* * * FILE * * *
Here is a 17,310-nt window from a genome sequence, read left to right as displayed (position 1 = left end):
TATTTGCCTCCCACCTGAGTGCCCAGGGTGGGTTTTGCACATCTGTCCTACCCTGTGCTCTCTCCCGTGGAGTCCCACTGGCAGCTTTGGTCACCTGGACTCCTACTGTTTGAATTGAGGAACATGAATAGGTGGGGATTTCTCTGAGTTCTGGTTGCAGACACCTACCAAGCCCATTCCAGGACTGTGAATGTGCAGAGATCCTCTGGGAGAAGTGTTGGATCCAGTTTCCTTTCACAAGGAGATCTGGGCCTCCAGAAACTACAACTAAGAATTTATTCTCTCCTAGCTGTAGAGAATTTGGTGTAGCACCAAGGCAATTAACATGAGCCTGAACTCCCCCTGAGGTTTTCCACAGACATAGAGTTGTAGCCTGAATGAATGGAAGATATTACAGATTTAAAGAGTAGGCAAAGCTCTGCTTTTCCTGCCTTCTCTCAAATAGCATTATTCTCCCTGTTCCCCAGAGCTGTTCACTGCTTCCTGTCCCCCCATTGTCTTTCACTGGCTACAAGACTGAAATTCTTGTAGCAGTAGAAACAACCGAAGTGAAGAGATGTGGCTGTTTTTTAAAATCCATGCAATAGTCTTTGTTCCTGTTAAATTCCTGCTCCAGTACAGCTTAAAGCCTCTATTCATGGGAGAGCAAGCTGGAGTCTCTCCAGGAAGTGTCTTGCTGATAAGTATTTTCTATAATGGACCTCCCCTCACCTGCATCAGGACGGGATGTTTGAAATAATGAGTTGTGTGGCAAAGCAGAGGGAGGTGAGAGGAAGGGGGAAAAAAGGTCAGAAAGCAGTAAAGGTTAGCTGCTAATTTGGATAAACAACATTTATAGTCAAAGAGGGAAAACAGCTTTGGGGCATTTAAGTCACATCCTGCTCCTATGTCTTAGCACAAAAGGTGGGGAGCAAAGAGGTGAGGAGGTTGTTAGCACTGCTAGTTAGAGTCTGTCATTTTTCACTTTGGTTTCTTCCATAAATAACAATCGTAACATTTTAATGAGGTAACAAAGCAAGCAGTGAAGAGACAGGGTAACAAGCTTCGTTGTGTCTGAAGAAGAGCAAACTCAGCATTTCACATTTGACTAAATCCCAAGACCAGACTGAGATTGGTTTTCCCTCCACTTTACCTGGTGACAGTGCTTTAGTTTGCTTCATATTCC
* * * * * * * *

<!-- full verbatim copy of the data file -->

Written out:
Here is a 17,310-nt window from a genome sequence, read left to right as displayed (position 1 = left end):
TATTTGCCTCCCACCTGAGTGCCCAGGGTGGGTTTTGCACATCTGTCCTACCCTGTGCTCTCTCCCGTGGAGTCCCACTGGCAGCTTTGGTCACCTGGACTCCTACTGTTTGAATTGAGGAACATGAATAGGTGGGGATTTCTCTGAGTTCTGGTTGCAGACACCTACCAAGCCCATTCCAGGACTGTGAATGTGCAGAGATCCTCTGGGAGAAGTGTTGGATCCAGTTTCCTTTCACAAGGAGATCTGGGCCTCCAGAAACTACAACTAAGAATTTATTCTCTCCTAGCTGTAGAGAATTTGGTGTAGCACCAAGGCAATTAACATGAGCCTGAACTCCCCCTGAGGTTTTCCACAGACATAGAGTTGTAGCCTGAATGAATGGAAGATATTACAGATTTAAAGAGTAGGCAAAGCTCTGCTTTTCCTGCCTTCTCTCAAATAGCATTATTCTCCCTGTTCCCCAGAGCTGTTCACTGCTTCCTGTCCCCCCATTGTCTTTCACTGGCTACAAGACTGAAATTCTTGTAGCAGTAGAAACAACCGAAGTGAAGAGATGTGGCTGTTTTTTAAAATCCATGCAATAGTCTTTGTTCCTGTTAAATTCCTGCTCCAGTACAGCTTAAAGCCTCTATTCATGGGAGAGCAAGCTGGAGTCTCTCCAGGAAGTGTCTTGCTGATAAGTATTTTCTATAATGGACCTCCCCTCACCTGCATCAGGACGGGATGTTTGAAATAATGAGTTGTGTGGCAAAGCAGAGGGAGGTGAGAGGAAGGGGGAAAAAAGGTCAGAAAGCAGTAAAGGTTAGCTGCTAATTTGGATAAACAACATTTATAGTCAAAGAGGGAAAACAGCTTTGGGGCATTTAAGTCACATCCTGCTCCTATGTCTTAGCACAAAAGGTGGGGAGCAAAGAGGTGAGGAGGTTGTTAGCACTGCTAGTTAGAGTCTGTCATTTTTCACTTTGGTTTCTTCCATAAATAACAATCGTAACATTTTAATGAGGTAACAAAGCAAGCAGTGAAGAGACAGGGTAACAAGCTTCGTTGTGTCTGAAGAAGAGCAAACTCAGCATTTCACATTTGACTAAATCCCAAGACCAGACTGAGATTGGTTTTCCCTCCACTTTACCTGGTGACAGTGCTTTAGTTTGCTTCATATTCC